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Planning and Developing Effective Recycling Programme

Planning for recycling and developing an effective recycling programme is very important in recycling process. Both will be discussed in this article in brief.

Planning for Recycling

Some of the following activities may help with promotion and planning for recycling:

Involvement of all stakeholders

The recycling programme should aim to involve all waste generators, government, NGOs, etc. to operate the system efficiently.

Public education campaign

As there participation is important for well-planned recycling, it is necessary to encourage greater participation of waste generators and to support them by providing information and education.

Commitment of local government

Local as well as national government has a major responsibility to develop a recycling plan with some targets, and local government should play an advocacy role to motivate and encourage generators.

Assessment and augmentation of existing system

It is vital to identify the problem and limitations of any exciting system so that appropriate measure can be planned, such as modifying or formulating waste management legislation.

Building local expertise

If a new technological solution is being adopted, operation and maintenance of pilot-scale plants may help develop local expertise and will also minimise planning errors.

Possibility of integration with other waste management elements

Waste management can be integrated with transfer station and disposal sites as this has a positive impact on other waste management elements and may help to sustain the programme.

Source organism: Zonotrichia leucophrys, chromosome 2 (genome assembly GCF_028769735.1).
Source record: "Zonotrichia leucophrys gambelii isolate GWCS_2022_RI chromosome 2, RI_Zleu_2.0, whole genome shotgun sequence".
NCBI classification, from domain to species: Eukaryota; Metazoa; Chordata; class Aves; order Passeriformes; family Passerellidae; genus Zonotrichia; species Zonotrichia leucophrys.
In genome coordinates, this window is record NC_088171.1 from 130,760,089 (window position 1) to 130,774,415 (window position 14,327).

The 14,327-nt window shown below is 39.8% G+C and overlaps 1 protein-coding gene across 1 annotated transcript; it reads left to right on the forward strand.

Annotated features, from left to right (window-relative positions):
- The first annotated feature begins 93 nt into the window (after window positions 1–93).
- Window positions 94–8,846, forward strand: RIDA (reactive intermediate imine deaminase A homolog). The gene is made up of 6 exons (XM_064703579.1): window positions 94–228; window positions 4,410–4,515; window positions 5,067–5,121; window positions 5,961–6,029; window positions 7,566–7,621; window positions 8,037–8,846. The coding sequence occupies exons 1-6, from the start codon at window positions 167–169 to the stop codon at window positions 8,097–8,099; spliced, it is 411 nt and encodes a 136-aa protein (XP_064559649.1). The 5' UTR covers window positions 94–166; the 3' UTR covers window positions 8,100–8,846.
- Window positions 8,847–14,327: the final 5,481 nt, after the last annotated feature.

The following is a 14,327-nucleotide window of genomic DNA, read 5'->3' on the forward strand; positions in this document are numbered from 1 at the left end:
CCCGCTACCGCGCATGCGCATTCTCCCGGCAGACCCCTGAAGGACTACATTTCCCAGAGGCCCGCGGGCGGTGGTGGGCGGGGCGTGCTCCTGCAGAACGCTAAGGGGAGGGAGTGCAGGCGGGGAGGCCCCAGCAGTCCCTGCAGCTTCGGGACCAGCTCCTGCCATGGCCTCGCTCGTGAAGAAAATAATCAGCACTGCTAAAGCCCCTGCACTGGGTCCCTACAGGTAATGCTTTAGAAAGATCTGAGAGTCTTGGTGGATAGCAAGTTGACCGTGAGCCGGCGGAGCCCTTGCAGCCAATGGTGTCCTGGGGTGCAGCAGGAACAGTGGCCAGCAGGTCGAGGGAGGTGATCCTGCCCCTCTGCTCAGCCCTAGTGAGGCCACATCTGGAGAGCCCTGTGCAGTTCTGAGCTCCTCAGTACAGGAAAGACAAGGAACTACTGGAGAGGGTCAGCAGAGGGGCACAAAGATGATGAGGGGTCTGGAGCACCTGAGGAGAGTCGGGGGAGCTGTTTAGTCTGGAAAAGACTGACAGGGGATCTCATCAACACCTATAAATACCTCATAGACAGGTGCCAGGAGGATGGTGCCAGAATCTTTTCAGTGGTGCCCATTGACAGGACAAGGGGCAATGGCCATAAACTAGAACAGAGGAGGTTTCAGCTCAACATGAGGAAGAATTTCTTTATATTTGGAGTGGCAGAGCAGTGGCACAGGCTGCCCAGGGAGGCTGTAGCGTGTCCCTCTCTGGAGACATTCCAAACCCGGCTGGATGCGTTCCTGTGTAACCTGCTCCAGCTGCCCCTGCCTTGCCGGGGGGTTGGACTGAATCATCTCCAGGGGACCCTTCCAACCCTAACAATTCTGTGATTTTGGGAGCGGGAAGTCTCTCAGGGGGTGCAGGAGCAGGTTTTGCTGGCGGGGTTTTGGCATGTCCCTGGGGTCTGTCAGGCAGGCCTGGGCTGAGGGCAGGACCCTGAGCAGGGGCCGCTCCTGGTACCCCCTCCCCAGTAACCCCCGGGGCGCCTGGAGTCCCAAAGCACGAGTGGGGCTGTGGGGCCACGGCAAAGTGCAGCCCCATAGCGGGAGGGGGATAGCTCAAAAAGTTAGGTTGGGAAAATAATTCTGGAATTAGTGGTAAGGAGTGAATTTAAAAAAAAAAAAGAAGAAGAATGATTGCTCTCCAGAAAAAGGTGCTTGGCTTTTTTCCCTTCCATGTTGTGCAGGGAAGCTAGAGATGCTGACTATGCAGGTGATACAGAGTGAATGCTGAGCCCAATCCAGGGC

Assessment of local waste stream

Both quantity and composition of different constituents should be assessed, to identify materials with potential to be recycled.

Recycling opportunities

The ultimate success of many recycling plants depends on marketing of recovered materials. It should take into account market uncertainties.

Developing Effective Recycling Programme

The development of an effective recycling programme and selection of materials that can be recycled should be based on the following.

  • Legislation may demand diversion of certain materials from waste streams (for example, present legislation in many industrialised  country bans disposal of certain materials on the landfill, and the final disposal option may involve a higher tipping for selected materials).
  • Recycling opportunities provides a market for recycling materials; however, to design centralized recycling plants, particularly in developing countries, if a small percentage of targeted materials are available in the waste stream because of their very high market value, then a centralised recycling system may not be cost effective.
  • Commitment of organisations involved in solid waste management and protection of environment is essential- depending on the level of commitment, there may be sudsidies, loans, incentives, etc. for recycling selected materials.
  • Labour and equipment infrastructures must be available
  • Finance is required for the programme – including the cost of planning awareness programmes; capital cost; programme operation and maintenance costs; and making cost; and marketing cost.